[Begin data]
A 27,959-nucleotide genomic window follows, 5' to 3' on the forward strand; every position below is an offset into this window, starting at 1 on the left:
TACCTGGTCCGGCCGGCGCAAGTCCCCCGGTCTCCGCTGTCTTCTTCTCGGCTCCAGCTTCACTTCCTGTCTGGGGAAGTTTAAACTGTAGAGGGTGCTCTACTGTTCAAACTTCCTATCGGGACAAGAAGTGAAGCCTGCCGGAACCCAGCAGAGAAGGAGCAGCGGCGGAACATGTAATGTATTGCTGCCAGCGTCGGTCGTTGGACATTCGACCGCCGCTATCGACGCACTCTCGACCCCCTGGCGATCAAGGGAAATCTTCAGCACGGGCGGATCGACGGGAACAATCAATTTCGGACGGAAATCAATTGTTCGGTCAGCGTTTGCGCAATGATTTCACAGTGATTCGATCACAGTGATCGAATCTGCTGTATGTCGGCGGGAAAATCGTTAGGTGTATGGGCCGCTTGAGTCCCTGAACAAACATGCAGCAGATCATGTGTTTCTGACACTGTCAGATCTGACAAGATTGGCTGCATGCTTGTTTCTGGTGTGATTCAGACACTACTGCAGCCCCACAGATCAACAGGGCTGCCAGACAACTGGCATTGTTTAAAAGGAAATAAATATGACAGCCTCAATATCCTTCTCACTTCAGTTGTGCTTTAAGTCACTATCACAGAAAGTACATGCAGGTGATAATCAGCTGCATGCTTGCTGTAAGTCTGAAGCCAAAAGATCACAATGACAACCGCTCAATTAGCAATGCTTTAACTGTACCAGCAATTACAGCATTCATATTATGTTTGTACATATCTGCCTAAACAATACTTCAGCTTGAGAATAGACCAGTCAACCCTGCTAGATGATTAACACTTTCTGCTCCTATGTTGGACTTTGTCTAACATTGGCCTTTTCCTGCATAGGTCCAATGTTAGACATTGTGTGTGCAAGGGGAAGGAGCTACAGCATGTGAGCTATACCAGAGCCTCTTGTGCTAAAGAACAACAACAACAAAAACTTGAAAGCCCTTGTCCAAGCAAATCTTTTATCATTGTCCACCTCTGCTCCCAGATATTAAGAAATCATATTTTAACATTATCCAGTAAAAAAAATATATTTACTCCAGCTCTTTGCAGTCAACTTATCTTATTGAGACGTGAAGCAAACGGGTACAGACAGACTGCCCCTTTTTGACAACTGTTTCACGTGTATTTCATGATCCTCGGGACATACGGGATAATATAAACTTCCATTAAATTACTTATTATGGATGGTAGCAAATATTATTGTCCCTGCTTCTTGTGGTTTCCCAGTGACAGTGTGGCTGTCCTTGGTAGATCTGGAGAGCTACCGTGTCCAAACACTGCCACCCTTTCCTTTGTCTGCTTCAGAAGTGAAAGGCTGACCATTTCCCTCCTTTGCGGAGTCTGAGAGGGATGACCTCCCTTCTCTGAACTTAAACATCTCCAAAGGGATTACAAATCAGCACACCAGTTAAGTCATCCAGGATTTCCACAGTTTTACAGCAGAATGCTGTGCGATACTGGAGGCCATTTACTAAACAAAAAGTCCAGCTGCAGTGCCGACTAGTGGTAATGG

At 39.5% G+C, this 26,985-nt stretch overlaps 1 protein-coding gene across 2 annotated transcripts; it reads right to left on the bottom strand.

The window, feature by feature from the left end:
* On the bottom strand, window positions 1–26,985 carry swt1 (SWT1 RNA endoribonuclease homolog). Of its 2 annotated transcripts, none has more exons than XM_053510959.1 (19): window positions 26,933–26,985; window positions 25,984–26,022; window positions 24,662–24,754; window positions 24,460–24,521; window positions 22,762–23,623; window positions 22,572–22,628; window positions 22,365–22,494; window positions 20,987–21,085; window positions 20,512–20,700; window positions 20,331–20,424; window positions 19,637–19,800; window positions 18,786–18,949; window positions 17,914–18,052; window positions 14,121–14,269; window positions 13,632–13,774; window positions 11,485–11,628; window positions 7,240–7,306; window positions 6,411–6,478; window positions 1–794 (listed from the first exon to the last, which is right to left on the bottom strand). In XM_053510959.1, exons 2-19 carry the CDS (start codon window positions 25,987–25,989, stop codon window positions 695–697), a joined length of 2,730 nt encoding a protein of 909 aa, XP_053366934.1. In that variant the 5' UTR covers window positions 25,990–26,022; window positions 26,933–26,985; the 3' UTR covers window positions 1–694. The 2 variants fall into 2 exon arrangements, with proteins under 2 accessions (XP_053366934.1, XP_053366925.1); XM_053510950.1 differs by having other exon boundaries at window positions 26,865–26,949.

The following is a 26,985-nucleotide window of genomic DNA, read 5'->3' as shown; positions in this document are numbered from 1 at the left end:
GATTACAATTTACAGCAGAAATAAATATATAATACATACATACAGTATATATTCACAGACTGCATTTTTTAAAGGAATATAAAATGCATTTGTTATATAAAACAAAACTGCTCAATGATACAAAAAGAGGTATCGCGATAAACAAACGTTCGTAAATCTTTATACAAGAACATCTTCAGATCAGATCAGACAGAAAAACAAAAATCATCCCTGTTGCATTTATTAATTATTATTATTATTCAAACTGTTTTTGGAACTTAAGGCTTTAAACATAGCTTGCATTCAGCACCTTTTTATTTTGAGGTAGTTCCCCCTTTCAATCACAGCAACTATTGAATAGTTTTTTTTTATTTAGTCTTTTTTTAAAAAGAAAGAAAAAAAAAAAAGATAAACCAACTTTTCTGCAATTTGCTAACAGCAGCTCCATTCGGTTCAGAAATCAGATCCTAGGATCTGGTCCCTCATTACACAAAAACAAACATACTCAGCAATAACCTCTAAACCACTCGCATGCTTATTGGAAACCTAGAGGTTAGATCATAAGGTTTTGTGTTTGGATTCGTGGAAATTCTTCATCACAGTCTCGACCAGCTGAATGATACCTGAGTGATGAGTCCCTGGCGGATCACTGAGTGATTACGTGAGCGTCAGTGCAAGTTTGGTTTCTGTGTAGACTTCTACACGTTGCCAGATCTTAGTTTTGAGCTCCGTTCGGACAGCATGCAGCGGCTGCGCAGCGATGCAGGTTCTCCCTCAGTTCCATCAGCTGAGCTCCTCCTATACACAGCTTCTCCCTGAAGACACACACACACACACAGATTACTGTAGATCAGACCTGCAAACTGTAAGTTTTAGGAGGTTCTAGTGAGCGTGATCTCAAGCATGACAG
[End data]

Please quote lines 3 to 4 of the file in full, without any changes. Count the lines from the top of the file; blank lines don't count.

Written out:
At 39.5% G+C, this 26,985-nt stretch overlaps 1 protein-coding gene across 2 annotated transcripts; it reads right to left on the bottom strand.

The window, feature by feature from the left end: